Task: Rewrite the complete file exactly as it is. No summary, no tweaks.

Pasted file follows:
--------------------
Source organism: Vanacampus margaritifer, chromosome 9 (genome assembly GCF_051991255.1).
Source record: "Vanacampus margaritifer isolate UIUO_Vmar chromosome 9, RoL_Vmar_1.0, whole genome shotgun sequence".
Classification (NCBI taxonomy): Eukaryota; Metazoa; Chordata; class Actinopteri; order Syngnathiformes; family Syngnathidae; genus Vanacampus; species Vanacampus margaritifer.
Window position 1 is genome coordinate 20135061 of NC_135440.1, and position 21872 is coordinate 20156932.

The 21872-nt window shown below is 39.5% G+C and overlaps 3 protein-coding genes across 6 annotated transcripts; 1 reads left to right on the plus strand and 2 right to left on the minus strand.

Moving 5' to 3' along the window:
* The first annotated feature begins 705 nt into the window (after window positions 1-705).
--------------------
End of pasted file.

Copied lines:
Source organism: Vanacampus margaritifer, chromosome 9 (genome assembly GCF_051991255.1).
Source record: "Vanacampus margaritifer isolate UIUO_Vmar chromosome 9, RoL_Vmar_1.0, whole genome shotgun sequence".
Classification (NCBI taxonomy): Eukaryota; Metazoa; Chordata; class Actinopteri; order Syngnathiformes; family Syngnathidae; genus Vanacampus; species Vanacampus margaritifer.
Window position 1 is genome coordinate 20135061 of NC_135440.1, and position 21872 is coordinate 20156932.

The 21872-nt window shown below is 39.5% G+C and overlaps 3 protein-coding genes across 6 annotated transcripts; 1 reads left to right on the plus strand and 2 right to left on the minus strand.

Moving 5' to 3' along the window:
* The first annotated feature begins 705 nt into the window (after window positions 1-705).